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Wizards' Otto Porter 'definitely' ready to play some stretch-4

Brett Davis-USA TODAY Sports

Washington Wizards head coach Randy Wittman has a tough decision ahead of the 2015-16 season: fit the personnel to the system, or fit the system to the personnel.

The Wizards enjoyed a fair amount of success during the postseason by going to a smaller lineup, playing Paul Pierce at power forward for long stretches. With Pierce now off to rejoin Doc Rivers with the Los Angeles Clippers, the Wizards face the decision of finding another stretch-four on their roster, or returning to heavy usage of the traditional lineups that made them a good, but not great, team in the regular season.

Their offseason moves suggest they're leaning toward the former, and Otto Porter, who was a breakout player alongside Pierce in the postseason, is ready to try his hand at becoming a stretch-four.

"Definitely," Porter told SiriusXM NBA Radio. "Because that's who the NBA is transitioning, you know, to smaller lineups. So being able to stretch out as a four is going to be key, and that is something with our coaching we might end up doing. It's definitely something I'll be comfortable with."

The No. 3 overall pick in 2013, Porter spent the bulk of his time at small forward through two seasons. But at 6-foot-9 with a knack for offensive rebounding - and a respectable, if inconsistent outside stroke - Porter is the best-suited wing on the team to slide over in smaller lineups.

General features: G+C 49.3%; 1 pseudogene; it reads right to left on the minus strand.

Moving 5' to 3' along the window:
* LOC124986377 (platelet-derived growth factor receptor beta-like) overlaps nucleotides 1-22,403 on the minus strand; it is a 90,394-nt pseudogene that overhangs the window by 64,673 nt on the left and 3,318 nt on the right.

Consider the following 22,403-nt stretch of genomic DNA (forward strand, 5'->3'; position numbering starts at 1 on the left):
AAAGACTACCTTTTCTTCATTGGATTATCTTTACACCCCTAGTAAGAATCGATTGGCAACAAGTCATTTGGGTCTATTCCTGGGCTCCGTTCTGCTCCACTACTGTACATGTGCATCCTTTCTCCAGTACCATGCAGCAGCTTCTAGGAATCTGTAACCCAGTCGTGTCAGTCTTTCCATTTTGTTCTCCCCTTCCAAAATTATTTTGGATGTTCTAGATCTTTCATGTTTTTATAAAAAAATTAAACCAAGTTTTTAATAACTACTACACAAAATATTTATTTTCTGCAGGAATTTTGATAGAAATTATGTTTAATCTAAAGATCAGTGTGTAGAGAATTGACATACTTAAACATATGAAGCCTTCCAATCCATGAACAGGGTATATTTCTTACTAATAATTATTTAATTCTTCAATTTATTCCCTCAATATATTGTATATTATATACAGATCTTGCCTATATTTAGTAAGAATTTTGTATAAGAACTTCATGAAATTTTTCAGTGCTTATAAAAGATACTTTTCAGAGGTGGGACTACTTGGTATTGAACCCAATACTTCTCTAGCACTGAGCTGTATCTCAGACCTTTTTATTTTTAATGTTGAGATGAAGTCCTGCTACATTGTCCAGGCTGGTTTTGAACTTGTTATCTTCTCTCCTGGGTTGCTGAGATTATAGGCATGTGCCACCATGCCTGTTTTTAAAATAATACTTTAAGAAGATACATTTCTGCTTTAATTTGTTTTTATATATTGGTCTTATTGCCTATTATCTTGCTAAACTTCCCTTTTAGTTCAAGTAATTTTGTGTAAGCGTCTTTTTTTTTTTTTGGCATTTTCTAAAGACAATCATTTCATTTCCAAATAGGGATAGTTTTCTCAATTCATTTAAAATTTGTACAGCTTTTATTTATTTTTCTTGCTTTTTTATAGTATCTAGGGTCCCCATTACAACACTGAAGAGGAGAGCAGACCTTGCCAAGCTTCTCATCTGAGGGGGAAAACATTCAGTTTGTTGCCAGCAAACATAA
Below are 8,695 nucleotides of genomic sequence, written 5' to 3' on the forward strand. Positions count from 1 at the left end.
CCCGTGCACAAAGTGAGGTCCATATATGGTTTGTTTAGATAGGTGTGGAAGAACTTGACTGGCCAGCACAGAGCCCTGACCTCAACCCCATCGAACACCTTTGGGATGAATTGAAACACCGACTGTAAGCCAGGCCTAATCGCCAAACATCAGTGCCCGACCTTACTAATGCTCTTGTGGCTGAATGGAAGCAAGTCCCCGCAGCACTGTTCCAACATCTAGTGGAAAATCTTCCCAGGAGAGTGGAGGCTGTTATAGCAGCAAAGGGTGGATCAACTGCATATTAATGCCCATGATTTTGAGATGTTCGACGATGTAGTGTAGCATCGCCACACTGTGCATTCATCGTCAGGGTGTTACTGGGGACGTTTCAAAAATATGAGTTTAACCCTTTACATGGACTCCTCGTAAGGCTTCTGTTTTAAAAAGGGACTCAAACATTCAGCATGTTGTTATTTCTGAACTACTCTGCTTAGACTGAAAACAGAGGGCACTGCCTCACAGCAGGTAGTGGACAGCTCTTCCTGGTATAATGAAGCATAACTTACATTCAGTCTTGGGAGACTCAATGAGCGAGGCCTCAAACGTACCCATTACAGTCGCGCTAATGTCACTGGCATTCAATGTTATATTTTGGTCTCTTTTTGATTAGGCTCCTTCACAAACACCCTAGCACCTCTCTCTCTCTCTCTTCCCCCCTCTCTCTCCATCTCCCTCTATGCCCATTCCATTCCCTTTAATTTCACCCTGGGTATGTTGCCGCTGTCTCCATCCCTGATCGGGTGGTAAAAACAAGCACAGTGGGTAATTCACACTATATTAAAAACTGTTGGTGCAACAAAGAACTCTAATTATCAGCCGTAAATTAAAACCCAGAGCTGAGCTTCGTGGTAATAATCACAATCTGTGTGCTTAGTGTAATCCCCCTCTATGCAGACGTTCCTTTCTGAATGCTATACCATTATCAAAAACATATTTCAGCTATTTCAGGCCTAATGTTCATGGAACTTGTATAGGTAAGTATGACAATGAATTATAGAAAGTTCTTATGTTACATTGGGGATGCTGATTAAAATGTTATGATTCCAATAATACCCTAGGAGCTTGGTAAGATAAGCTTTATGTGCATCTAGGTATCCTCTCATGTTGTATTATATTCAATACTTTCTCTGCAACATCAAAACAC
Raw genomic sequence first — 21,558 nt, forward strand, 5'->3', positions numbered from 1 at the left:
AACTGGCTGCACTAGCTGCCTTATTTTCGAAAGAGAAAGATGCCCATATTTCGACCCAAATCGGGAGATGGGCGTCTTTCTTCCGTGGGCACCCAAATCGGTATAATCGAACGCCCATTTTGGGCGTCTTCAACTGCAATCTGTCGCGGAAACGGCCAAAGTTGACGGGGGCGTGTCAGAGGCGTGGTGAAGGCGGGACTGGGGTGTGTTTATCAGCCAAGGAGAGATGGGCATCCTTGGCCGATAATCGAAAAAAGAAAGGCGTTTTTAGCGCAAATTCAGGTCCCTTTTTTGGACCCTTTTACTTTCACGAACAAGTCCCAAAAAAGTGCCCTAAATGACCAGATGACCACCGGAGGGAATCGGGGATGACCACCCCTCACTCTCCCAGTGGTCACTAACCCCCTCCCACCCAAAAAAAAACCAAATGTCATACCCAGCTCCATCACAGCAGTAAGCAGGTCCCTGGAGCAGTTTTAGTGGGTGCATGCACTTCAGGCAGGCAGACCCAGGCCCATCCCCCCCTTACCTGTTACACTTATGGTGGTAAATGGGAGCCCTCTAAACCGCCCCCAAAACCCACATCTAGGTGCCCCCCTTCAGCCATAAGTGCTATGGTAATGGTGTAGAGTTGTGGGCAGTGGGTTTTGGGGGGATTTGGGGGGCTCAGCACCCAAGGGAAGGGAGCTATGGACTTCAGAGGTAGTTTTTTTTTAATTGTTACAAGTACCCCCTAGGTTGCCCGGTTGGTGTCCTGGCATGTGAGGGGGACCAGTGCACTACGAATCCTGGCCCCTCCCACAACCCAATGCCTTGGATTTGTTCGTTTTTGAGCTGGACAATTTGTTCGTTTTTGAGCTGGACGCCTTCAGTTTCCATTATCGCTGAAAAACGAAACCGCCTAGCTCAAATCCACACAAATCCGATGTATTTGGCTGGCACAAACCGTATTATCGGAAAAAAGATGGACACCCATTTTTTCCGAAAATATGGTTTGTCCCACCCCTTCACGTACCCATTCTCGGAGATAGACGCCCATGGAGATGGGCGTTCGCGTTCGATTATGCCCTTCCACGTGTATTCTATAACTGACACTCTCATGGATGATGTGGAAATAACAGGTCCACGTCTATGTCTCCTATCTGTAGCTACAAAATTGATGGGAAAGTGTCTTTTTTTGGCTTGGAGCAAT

The Wizards have reportedly floated the idea of using Martell Webster in that role, but Webster is two inches shorter and may have slimmed down too much this offseason to play power forward consistently. The team also acquired Jared Dudley, a combo-forward, so Wittman will have some options to experiment with in training camp.

Porter emerged as a key rotation piece late last season and into the playoffs, and at age 22, he may be the Wizards' best in-house means of pushing the team forward next season. As a sophomore, Porter averaged six points and three rebounds, pushing those numbers to 10 and eight, respectively, in 10 postseason games.

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